“This First Sign”

“This, the first of his signs, Jesus did at Cana in Galilee, and manifested his glory. And his disciples believed in him.” (John 2:11 ESV)

John, who no doubt would have made a fine Marine [Keep it simple and direct, Lieutenant!], helpfully tells us exactly what the point is for relating this event from the life of Jesus.  It is Christ’s first sign and was done to manifest or reveal or demonstrate his glory. So if someone asks you, “What was the point of Jesus changing water to wine?” Your answer should be, “To demonstrate his glory, sir!”

The word “manifested” [which IMHO is, while accurate, a poorly chosen word] means “to reveal, or demonstrate or make known, or show.”  This sign is the beginning of Jesus showing to the world his glory. John introduced his readers to the theme of Christ’s glory in John 1.14:  And the Word became flesh and dwelt among us, and we have seen his glory, glory as of the only Son from the Father, full of grace and truth.  As the New American Commentary points out:

Glory in John is derived from the Old Testament idea of God’s kābōd [my apologies for another over eager theological commentator.  Kabod is the Hebrew word for glory], which implies the mighty power of God evidenced in epiphanies or perceived manifestations of that power (e.g., Exod 16:6–10; 24:15–17; 33:18–23; 40:34). In John the mighty God is to be perceived as acting in Jesus. The signs therefore point the reader to the reality that the God of the Old Testament has acted anew in Christ Jesus.

The God who had been silent for the last 400 years, was now speaking and acting again, in a thirty year old carpenter from Nazareth, wonder of wonders, who somehow had the ability to turn water into excellent wine.  This was a sign indeed.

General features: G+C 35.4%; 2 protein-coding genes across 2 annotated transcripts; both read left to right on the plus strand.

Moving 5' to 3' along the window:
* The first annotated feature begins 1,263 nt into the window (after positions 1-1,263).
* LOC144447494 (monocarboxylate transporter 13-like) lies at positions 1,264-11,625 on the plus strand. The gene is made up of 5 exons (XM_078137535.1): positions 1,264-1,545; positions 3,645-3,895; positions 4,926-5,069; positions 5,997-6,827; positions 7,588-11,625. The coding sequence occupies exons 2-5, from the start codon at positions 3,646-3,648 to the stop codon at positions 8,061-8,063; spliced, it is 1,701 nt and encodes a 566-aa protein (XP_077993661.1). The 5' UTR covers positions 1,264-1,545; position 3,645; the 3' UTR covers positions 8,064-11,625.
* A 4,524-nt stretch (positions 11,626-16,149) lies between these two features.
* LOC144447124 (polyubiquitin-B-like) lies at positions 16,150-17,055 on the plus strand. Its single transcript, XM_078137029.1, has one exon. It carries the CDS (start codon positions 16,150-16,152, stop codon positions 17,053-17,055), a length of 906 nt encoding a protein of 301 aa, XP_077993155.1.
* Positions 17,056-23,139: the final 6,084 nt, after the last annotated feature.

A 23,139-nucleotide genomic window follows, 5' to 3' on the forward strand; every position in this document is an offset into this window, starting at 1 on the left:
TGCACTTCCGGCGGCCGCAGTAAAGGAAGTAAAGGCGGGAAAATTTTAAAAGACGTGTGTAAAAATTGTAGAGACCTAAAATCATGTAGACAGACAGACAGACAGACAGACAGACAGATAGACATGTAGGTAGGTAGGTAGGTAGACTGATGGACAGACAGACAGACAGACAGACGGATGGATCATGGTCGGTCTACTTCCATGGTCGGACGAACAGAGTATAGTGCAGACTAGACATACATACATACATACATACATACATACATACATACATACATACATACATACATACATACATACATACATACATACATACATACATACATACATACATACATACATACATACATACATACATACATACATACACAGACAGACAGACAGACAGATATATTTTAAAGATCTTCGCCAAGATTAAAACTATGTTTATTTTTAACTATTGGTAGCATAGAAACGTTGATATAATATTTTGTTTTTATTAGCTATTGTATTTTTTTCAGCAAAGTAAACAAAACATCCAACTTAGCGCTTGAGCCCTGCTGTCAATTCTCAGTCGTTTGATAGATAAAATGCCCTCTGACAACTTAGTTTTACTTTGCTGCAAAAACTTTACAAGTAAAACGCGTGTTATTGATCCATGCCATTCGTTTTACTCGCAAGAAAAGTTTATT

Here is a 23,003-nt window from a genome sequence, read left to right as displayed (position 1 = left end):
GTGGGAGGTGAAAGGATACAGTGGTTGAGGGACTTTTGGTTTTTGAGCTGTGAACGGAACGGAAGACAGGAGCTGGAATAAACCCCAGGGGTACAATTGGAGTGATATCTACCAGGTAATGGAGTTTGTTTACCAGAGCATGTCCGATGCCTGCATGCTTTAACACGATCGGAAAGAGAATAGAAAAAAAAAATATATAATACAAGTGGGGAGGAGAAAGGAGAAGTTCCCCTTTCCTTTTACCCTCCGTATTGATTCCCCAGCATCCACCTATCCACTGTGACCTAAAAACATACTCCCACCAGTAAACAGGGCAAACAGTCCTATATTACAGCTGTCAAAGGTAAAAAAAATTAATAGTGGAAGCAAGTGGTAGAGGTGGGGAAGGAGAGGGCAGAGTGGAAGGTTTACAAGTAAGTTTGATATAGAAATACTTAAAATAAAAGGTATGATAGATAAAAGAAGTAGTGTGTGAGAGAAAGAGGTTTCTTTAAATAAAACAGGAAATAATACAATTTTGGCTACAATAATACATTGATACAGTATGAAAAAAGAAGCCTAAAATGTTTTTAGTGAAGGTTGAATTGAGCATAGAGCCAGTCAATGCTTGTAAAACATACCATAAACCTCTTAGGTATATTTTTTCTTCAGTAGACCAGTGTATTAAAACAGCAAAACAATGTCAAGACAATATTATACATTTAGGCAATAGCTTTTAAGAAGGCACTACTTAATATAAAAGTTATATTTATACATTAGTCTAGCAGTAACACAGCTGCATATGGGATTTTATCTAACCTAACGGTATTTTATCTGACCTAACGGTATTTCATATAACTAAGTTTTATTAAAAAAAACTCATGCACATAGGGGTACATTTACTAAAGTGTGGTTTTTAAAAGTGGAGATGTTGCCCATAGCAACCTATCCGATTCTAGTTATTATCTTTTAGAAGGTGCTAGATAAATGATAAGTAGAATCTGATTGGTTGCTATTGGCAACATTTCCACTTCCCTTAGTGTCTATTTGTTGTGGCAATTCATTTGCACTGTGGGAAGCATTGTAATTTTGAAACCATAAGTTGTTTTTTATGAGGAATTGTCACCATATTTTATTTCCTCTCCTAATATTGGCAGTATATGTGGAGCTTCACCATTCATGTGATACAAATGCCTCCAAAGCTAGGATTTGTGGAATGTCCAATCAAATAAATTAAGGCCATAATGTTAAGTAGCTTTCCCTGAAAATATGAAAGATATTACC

The disciples caught the import of this first sign by Christ.  John says: And his disciples believed in him.  Interesting expression that, because John will use the exact same words [ἐπίστευσαν εἰς for you Greek studs] seven more times in his gospel and every time it refers to a person or persons who believed in Christ.

  •  Now when he was in Jerusalem at the Passover Feast, many believed in his name when they saw the signs that he was doing. (Jn 2.23 ESV)
  • “Many Samaritans from that town believed in him because of the woman’s testimony, “He told me all that I ever did.”(John 4:39 ESV)
  • “Yet many of the people believed in him. They said, “When the Christ appears, will he do more signs than this man has done?”” (John 7:31 ESV)
  • “As he was saying these things, many believed in him.” (John 8:30 ESV)
  • “And many believed in him there.” (John 10:42 ESV)
  • “Many of the Jews therefore, who had come with Mary and had seen what he did, believed in him,” (John 11:45 ESV)
  • “Nevertheless, many even of the authorities believed in him, but for fear of the Pharisees they did not confess it, so that they would not be put out of the synagogue;”
    (John 12:42 ESV)

All of these witnesses “believed in” Christ when they saw the signs he performed and heard the words that he preached.  It is left for you [dear non avid reader] to decide for yourself.  Will you see what the disciples saw, what the Samaritan woman at the well saw, or will you go on your merry way, as blind as the master of the feast?

 

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